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After renewed weakness, are Aviva shares now a no-brainer buy?

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We’re only a few weeks from full-year results on 9 March, and Aviva (LSE: AV.) shares are slipping. Does the market expect bad news? When investors are pessimistic, it can often be a great time for long-term investors to buy.

The Aviva share price is down 24% over the past 12 months. And though the FTSE 100 has been hitting new all-time highs in February, Aviva hasn’t followed the trend.

At Q3 time, Aviva spoke of “continued positive momentum in Q3 across our diversified business model,” and “strong capital and liquidity positions despite market volatility.”

On track

The value of new business in the group’s UK and Ireland Life division was up 46% from the same period in 2021. Everything looked to be going to plan, following the company’s slimming down and refocus.

Chief executive Amanda Blanc said: “We are on track to deliver our financial targets and trading momentum is building. Our dividend guidance remains unchanged and, as previously announced, we anticipate commencing additional returns of capital to shareholders with our 2022 full year results.”

Aviva intends to pay dividends of 31p per share for 2022, followed by 32.5p for 2023. On today’s share price, that would mean yields of 7% and 7.4% respectively. And the new dividend is progressive — only modestly, but still progressive. Cover by earnings might be a bit thin in the next couple of years, though.


Forecasts suggest a price-to-earnings (P/E) ratio of under nine for 2023, dropping as low as 7.5 in 2024. With that kind of valuation, and the high prospective dividend yield, do Aviva shares look like a no-brainer buy now?

I think they might be, except for two main downsides. One is the risk to the financial sector as a whole, and to the insurance business specifically, in 2023. The UK economy might have avoided a technical recession in 2022, but only just. And we’re still heading for one this year. The Bank of England seems to think it won’t be as bad as feared. But it’s still not good news.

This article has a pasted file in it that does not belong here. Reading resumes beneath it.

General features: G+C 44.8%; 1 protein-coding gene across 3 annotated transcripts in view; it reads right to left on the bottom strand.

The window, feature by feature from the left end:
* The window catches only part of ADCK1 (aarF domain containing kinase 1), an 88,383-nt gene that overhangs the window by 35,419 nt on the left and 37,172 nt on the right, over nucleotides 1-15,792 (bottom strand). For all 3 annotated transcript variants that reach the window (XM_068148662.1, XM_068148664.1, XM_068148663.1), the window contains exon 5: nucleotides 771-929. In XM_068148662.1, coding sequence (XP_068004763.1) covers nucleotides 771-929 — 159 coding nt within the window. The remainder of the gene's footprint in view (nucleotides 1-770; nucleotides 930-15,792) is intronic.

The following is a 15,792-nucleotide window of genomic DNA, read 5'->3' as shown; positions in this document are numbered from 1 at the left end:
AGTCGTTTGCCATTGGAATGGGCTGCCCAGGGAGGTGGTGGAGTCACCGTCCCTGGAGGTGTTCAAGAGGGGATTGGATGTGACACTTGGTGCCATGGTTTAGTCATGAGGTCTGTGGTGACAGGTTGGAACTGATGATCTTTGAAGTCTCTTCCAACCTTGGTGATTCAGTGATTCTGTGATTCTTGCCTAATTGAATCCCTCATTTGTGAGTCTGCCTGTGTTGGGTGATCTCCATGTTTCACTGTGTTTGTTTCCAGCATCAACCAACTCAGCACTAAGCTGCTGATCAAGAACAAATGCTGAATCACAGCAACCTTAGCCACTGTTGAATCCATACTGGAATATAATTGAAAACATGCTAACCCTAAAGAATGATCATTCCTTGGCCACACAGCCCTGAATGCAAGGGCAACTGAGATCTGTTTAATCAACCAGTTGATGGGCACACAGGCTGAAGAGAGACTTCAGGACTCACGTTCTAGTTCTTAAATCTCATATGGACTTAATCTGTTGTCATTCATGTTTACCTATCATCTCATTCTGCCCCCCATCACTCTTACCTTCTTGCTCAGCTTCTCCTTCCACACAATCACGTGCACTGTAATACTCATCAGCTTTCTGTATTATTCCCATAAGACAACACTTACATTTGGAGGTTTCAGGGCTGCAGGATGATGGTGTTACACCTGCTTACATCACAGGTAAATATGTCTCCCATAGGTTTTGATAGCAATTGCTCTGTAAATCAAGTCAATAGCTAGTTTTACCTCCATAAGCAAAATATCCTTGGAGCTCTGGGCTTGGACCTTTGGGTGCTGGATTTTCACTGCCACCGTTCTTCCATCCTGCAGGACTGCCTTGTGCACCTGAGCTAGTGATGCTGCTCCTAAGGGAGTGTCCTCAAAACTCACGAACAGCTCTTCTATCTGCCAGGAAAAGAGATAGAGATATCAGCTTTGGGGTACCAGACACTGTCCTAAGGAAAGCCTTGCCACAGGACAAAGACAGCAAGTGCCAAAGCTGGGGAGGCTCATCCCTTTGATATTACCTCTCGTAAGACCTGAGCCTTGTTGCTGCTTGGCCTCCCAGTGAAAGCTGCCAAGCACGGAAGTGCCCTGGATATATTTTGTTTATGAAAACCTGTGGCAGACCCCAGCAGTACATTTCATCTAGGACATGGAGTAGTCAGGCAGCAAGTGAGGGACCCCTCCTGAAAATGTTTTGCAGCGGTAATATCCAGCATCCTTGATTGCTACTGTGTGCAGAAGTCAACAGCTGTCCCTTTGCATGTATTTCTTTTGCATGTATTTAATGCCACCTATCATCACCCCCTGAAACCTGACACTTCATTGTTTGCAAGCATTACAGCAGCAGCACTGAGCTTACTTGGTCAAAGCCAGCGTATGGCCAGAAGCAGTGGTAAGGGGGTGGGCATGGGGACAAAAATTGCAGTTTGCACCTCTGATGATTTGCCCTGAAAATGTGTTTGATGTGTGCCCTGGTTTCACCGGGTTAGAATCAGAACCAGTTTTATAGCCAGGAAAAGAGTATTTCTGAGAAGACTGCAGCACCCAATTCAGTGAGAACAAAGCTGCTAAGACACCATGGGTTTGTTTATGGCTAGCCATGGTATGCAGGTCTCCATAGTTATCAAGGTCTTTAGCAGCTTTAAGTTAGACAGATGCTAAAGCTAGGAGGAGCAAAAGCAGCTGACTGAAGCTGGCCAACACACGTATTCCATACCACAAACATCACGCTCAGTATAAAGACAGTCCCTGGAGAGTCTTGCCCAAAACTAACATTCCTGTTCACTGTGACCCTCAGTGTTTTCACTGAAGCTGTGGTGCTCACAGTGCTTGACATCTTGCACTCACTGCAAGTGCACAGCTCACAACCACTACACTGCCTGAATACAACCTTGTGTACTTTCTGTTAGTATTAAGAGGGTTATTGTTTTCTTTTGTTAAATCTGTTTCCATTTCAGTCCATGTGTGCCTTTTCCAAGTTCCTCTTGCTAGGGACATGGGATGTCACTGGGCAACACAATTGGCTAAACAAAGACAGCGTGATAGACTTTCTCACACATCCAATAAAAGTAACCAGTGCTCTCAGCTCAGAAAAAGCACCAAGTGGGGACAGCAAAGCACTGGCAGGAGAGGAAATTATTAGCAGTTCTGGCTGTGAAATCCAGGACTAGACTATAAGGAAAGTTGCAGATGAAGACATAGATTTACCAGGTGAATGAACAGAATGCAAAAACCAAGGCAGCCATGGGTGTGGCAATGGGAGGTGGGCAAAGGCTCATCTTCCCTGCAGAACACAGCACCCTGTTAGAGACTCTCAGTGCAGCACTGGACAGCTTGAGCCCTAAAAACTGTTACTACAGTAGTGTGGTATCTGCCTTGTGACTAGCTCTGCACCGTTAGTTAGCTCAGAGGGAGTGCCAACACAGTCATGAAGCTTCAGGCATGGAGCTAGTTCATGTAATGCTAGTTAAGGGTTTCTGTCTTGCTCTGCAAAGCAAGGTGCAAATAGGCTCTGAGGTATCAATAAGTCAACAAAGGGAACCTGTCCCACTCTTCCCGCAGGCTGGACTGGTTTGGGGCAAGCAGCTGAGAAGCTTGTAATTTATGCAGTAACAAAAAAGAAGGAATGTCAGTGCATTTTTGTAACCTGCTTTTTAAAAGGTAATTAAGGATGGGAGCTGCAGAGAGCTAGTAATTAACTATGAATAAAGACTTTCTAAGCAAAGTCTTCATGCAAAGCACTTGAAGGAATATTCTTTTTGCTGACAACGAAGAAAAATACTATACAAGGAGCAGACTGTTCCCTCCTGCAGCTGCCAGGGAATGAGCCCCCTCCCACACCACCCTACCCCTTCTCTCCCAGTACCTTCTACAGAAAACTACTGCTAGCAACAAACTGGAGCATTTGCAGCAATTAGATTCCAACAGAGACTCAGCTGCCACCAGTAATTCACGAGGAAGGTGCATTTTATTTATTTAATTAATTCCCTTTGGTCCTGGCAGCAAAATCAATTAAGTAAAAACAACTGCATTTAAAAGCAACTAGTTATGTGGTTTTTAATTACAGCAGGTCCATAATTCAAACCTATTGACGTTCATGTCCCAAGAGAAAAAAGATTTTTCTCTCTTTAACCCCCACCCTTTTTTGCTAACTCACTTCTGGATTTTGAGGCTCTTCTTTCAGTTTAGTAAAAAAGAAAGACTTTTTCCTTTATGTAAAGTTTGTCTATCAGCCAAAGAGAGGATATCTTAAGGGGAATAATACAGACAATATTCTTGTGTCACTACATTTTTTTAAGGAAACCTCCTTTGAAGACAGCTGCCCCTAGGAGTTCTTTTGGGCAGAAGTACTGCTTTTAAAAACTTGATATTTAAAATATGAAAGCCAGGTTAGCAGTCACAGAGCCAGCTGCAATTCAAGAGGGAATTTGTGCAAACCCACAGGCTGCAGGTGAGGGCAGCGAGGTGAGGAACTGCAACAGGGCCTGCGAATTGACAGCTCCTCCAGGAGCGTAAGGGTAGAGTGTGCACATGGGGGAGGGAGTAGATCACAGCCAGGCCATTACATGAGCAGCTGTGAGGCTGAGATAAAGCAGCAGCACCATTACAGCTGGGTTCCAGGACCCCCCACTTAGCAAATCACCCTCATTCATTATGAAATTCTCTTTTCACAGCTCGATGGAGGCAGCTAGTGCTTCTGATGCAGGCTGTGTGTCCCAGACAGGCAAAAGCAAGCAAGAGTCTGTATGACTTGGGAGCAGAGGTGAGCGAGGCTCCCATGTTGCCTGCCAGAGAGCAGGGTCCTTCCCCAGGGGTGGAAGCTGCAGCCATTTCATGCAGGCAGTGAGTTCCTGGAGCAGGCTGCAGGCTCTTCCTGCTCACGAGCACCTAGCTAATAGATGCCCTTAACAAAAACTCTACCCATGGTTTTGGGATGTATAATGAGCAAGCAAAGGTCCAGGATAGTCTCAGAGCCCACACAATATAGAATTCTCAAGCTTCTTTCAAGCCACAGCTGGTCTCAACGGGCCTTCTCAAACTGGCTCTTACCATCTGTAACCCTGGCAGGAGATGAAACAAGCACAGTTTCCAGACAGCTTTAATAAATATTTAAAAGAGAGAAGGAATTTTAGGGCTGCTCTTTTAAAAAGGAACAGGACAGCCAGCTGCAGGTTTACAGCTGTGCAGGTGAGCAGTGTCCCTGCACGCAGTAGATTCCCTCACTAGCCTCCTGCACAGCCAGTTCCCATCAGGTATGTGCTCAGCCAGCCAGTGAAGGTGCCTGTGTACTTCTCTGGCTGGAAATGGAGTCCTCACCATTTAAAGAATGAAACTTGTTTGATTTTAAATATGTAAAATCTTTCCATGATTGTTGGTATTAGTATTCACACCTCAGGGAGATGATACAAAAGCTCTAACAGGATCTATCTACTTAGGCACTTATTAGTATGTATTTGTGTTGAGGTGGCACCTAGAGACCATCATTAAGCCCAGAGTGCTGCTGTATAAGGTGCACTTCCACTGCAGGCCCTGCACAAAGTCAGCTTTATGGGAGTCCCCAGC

We’re also still at very early days in Aviva’s turnaround. I do like what I see so far, after the firm divested a load of non-core business and assets. Prior to that, the City had seen the company as bloated and slow-moving, at a time when the competition was looking lighter and more nimble.


But Aviva is now back to focusing on its core insurance markets in the UK, Ireland, and Canada. I see that as a positive, but it’s also a significant unknown.

I think investment cash going into financial and insurance stocks is likely to remain tight through 2023. And I suspect the big investors might feel more comfortable with others in the sector, which are a few years ahead of Aviva in their global planning.

Still, despite the risks facing Aviva specifically, and the insurance sector generally, I rate Aviva as a long-term buy for investors who can handle some ups and downs.

The post After renewed weakness, are Aviva shares now a no-brainer buy? appeared first on The Motley Fool UK.

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Alan Oscroft has positions in Aviva Plc. The Motley Fool UK has no position in any of the shares mentioned. Views expressed on the companies mentioned in this article are those of the writer and therefore may differ from the official recommendations we make in our subscription services such as Share Advisor, Hidden Winners and Pro. Here at The Motley Fool we believe that considering a diverse range of insights makes us better investors.